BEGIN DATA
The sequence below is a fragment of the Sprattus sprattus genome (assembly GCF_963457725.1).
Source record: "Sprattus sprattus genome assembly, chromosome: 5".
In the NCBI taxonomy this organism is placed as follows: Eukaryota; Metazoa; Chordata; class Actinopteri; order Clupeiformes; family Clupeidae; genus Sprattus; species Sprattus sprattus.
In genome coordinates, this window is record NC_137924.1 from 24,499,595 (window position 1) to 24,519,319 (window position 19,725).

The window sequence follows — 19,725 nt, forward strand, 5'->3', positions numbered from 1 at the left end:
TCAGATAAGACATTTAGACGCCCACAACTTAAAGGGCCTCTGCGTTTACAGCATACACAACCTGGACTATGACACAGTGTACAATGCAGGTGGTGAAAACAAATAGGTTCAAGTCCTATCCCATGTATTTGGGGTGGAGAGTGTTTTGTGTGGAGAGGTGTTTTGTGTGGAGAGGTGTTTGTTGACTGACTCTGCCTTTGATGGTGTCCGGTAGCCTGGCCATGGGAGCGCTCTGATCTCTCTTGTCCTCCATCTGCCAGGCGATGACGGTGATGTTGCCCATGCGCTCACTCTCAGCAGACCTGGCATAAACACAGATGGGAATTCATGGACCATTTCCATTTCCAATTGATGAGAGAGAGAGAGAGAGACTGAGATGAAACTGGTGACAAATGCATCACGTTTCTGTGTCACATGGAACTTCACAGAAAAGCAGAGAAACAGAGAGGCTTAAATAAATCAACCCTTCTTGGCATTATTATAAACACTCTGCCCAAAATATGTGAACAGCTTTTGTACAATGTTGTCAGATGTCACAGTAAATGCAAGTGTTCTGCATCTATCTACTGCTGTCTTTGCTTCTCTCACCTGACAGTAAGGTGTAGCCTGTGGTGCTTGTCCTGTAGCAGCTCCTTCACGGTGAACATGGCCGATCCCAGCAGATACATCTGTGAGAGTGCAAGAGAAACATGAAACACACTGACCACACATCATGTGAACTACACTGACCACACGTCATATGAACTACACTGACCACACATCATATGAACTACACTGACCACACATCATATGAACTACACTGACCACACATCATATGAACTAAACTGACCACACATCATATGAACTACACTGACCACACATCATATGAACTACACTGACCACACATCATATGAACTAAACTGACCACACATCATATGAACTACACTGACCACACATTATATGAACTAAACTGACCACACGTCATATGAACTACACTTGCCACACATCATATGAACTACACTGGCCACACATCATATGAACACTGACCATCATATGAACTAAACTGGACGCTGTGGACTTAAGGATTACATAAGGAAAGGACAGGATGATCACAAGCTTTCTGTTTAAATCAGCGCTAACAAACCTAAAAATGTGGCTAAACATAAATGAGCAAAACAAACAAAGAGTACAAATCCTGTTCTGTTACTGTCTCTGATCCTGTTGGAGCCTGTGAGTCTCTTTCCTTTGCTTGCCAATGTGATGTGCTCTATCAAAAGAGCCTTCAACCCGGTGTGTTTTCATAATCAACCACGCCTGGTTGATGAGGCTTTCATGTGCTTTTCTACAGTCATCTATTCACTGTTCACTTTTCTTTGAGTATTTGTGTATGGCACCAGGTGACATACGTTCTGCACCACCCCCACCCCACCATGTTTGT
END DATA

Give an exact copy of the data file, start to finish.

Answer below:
The sequence below is a fragment of the Sprattus sprattus genome (assembly GCF_963457725.1).
Source record: "Sprattus sprattus genome assembly, chromosome: 5".
In the NCBI taxonomy this organism is placed as follows: Eukaryota; Metazoa; Chordata; class Actinopteri; order Clupeiformes; family Clupeidae; genus Sprattus; species Sprattus sprattus.
In genome coordinates, this window is record NC_137924.1 from 24,499,595 (window position 1) to 24,519,319 (window position 19,725).

The window sequence follows — 19,725 nt, forward strand, 5'->3', positions numbered from 1 at the left end:
TCAGATAAGACATTTAGACGCCCACAACTTAAAGGGCCTCTGCGTTTACAGCATACACAACCTGGACTATGACACAGTGTACAATGCAGGTGGTGAAAACAAATAGGTTCAAGTCCTATCCCATGTATTTGGGGTGGAGAGTGTTTTGTGTGGAGAGGTGTTTTGTGTGGAGAGGTGTTTGTTGACTGACTCTGCCTTTGATGGTGTCCGGTAGCCTGGCCATGGGAGCGCTCTGATCTCTCTTGTCCTCCATCTGCCAGGCGATGACGGTGATGTTGCCCATGCGCTCACTCTCAGCAGACCTGGCATAAACACAGATGGGAATTCATGGACCATTTCCATTTCCAATTGATGAGAGAGAGAGAGAGAGACTGAGATGAAACTGGTGACAAATGCATCACGTTTCTGTGTCACATGGAACTTCACAGAAAAGCAGAGAAACAGAGAGGCTTAAATAAATCAACCCTTCTTGGCATTATTATAAACACTCTGCCCAAAATATGTGAACAGCTTTTGTACAATGTTGTCAGATGTCACAGTAAATGCAAGTGTTCTGCATCTATCTACTGCTGTCTTTGCTTCTCTCACCTGACAGTAAGGTGTAGCCTGTGGTGCTTGTCCTGTAGCAGCTCCTTCACGGTGAACATGGCCGATCCCAGCAGATACATCTGTGAGAGTGCAAGAGAAACATGAAACACACTGACCACACATCATGTGAACTACACTGACCACACGTCATATGAACTACACTGACCACACATCATATGAACTACACTGACCACACATCATATGAACTACACTGACCACACATCATATGAACTAAACTGACCACACATCATATGAACTACACTGACCACACATCATATGAACTACACTGACCACACATCATATGAACTAAACTGACCACACATCATATGAACTACACTGACCACACATTATATGAACTAAACTGACCACACGTCATATGAACTACACTTGCCACACATCATATGAACTACACTGGCCACACATCATATGAACACTGACCATCATATGAACTAAACTGGACGCTGTGGACTTAAGGATTACATAAGGAAAGGACAGGATGATCACAAGCTTTCTGTTTAAATCAGCGCTAACAAACCTAAAAATGTGGCTAAACATAAATGAGCAAAACAAACAAAGAGTACAAATCCTGTTCTGTTACTGTCTCTGATCCTGTTGGAGCCTGTGAGTCTCTTTCCTTTGCTTGCCAATGTGATGTGCTCTATCAAAAGAGCCTTCAACCCGGTGTGTTTTCATAATCAACCACGCCTGGTTGATGAGGCTTTCATGTGCTTTTCTACAGTCATCTATTCACTGTTCACTTTTCTTTGAGTATTTGTGTATGGCACCAGGTGACATACGTTCTGCACCACCCCCACCCCACCATGTTTGT